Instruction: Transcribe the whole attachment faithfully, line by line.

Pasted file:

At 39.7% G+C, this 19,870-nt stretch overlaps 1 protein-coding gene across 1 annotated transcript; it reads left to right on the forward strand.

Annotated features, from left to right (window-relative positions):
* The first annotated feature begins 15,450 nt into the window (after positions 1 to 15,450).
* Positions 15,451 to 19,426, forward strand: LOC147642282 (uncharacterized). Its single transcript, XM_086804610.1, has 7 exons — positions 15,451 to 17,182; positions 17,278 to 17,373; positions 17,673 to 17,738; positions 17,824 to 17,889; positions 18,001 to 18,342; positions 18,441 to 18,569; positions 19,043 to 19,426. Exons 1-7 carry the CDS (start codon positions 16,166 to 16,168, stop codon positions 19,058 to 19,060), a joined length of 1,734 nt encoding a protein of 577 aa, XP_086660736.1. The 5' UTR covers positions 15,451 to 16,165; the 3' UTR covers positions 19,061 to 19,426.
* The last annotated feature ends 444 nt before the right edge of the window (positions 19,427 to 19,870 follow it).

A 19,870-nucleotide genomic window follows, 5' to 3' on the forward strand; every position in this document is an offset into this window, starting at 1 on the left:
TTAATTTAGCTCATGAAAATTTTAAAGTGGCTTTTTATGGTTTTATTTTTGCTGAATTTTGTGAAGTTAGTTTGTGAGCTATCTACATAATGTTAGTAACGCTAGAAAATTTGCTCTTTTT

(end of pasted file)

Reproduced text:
At 39.7% G+C, this 19,870-nt stretch overlaps 1 protein-coding gene across 1 annotated transcript; it reads left to right on the forward strand.

Annotated features, from left to right (window-relative positions):
* The first annotated feature begins 15,450 nt into the window (after positions 1 to 15,450).
* Positions 15,451 to 19,426, forward strand: LOC147642282 (uncharacterized). Its single transcript, XM_086804610.1, has 7 exons — positions 15,451 to 17,182; positions 17,278 to 17,373; positions 17,673 to 17,738; positions 17,824 to 17,889; positions 18,001 to 18,342; positions 18,441 to 18,569; positions 19,043 to 19,426. Exons 1-7 carry the CDS (start codon positions 16,166 to 16,168, stop codon positions 19,058 to 19,060), a joined length of 1,734 nt encoding a protein of 577 aa, XP_086660736.1. The 5' UTR covers positions 15,451 to 16,165; the 3' UTR covers positions 19,061 to 19,426.
* The last annotated feature ends 444 nt before the right edge of the window (positions 19,427 to 19,870 follow it).

A 19,870-nucleotide genomic window follows, 5' to 3' on the forward strand; every position in this document is an offset into this window, starting at 1 on the left:
TTAATTTAGCTCATGAAAATTTTAAAGTGGCTTTTTATGGTTTTATTTTTGCTGAATTTTGTGAAGTTAGTTTGTGAGCTATCTACATAATGTTAGTAACGCTAGAAAATTTGCTCTTTTT